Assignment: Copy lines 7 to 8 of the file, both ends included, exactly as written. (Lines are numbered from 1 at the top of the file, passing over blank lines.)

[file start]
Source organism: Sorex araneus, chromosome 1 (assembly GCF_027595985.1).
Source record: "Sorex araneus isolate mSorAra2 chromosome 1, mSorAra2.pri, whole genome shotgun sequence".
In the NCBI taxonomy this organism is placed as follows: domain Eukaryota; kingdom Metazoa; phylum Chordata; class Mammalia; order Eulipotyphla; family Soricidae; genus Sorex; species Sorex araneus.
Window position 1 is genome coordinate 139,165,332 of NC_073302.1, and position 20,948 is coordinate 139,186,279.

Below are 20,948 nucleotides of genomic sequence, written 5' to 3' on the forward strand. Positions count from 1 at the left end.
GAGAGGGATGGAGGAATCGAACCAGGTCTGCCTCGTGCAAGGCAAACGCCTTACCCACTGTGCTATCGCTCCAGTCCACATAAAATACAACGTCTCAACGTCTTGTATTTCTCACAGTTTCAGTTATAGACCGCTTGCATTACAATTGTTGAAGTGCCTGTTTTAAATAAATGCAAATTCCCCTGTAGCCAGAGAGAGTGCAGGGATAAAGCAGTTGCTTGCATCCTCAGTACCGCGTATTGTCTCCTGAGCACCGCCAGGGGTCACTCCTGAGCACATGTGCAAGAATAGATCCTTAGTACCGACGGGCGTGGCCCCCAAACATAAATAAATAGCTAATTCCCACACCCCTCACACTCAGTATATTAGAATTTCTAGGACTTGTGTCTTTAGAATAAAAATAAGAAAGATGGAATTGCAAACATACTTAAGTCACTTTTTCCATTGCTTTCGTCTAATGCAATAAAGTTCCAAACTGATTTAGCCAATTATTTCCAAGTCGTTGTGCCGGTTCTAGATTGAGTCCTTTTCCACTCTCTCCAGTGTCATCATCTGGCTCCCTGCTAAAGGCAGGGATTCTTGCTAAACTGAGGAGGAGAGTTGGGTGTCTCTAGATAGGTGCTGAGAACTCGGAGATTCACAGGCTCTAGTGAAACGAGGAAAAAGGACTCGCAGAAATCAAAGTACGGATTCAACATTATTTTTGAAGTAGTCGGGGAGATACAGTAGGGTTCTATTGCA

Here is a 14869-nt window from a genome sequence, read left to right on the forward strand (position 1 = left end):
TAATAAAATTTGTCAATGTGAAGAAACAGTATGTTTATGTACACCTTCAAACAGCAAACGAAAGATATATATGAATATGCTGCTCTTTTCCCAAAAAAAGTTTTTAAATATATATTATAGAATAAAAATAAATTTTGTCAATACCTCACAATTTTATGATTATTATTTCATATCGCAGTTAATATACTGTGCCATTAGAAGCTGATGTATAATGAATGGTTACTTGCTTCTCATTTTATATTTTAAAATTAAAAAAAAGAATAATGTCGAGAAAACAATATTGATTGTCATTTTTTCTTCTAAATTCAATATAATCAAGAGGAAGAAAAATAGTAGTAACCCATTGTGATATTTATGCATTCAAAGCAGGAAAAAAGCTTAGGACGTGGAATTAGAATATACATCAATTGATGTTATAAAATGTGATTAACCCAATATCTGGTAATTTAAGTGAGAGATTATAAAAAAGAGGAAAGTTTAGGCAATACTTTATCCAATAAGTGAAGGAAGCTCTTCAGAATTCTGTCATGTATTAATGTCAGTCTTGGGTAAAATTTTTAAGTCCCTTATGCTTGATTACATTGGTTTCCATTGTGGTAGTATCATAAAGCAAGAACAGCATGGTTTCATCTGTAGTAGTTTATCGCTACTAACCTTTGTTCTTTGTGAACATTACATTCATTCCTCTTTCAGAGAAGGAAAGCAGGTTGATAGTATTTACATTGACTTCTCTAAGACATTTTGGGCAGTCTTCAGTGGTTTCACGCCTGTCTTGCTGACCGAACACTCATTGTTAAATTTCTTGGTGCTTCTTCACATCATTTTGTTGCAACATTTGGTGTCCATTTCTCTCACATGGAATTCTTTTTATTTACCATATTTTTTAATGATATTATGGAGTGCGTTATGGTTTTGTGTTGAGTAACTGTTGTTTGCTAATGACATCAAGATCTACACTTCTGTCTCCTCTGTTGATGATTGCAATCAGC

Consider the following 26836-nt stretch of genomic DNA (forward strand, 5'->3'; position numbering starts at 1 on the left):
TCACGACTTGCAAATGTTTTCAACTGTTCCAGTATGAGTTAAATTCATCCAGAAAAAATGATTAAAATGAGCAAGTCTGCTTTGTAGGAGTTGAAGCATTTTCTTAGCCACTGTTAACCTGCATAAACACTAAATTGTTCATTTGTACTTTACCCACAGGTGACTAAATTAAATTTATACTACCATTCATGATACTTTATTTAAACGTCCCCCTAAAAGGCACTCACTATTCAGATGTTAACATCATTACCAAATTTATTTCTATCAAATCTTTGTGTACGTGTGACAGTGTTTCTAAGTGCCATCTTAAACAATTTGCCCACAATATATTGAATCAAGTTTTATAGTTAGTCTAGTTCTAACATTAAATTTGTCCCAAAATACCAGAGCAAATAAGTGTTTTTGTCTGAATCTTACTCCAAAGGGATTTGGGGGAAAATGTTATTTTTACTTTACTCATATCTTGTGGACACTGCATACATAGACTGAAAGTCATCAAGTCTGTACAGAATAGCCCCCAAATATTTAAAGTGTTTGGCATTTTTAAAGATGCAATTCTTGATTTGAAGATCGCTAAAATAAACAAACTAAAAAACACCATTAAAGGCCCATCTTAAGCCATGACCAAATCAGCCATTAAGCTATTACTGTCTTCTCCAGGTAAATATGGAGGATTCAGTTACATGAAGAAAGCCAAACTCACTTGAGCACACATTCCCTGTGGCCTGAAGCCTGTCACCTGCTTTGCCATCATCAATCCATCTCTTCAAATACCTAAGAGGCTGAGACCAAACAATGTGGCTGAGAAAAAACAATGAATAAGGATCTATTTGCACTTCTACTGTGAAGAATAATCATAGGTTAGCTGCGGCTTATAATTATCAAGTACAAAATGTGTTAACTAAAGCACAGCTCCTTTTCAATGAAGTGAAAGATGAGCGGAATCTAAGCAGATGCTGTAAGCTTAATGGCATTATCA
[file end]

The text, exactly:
Here is a 14869-nt window from a genome sequence, read left to right on the forward strand (position 1 = left end):
TAATAAAATTTGTCAATGTGAAGAAACAGTATGTTTATGTACACCTTCAAACAGCAAACGAAAGATATATATGAATATGCTGCTCTTTTCCCAAAAAAAGTTTTTAAATATATATTATAGAATAAAAATAAATTTTGTCAATACCTCACAATTTTATGATTATTATTTCATATCGCAGTTAATATACTGTGCCATTAGAAGCTGATGTATAATGAATGGTTACTTGCTTCTCATTTTATATTTTAAAATTAAAAAAAAGAATAATGTCGAGAAAACAATATTGATTGTCATTTTTTCTTCTAAATTCAATATAATCAAGAGGAAGAAAAATAGTAGTAACCCATTGTGATATTTATGCATTCAAAGCAGGAAAAAAGCTTAGGACGTGGAATTAGAATATACATCAATTGATGTTATAAAATGTGATTAACCCAATATCTGGTAATTTAAGTGAGAGATTATAAAAAAGAGGAAAGTTTAGGCAATACTTTATCCAATAAGTGAAGGAAGCTCTTCAGAATTCTGTCATGTATTAATGTCAGTCTTGGGTAAAATTTTTAAGTCCCTTATGCTTGATTACATTGGTTTCCATTGTGGTAGTATCATAAAGCAAGAACAGCATGGTTTCATCTGTAGTAGTTTATCGCTACTAACCTTTGTTCTTTGTGAACATTACATTCATTCCTCTTTCAGAGAAGGAAAGCAGGTTGATAGTATTTACATTGACTTCTCTAAGACATTTTGGGCAGTCTTCAGTGGTTTCACGCCTGTCTTGCTGACCGAACACTCATTGTTAAATTTCTTGGTGCTTCTTCACATCATTTTGTTGCAACATTTGGTGTCCATTTCTCTCACATGGAATTCTTTTTATTTACCATATTTTTTAATGATATTATGGAGTGCGTTATGGTTTTGTGTTGAGTAACTGTTGTTTGCTAATGACATCAAGATCTACACTTCTGTCTCCTCTGTTGATGATTGCAATCAGC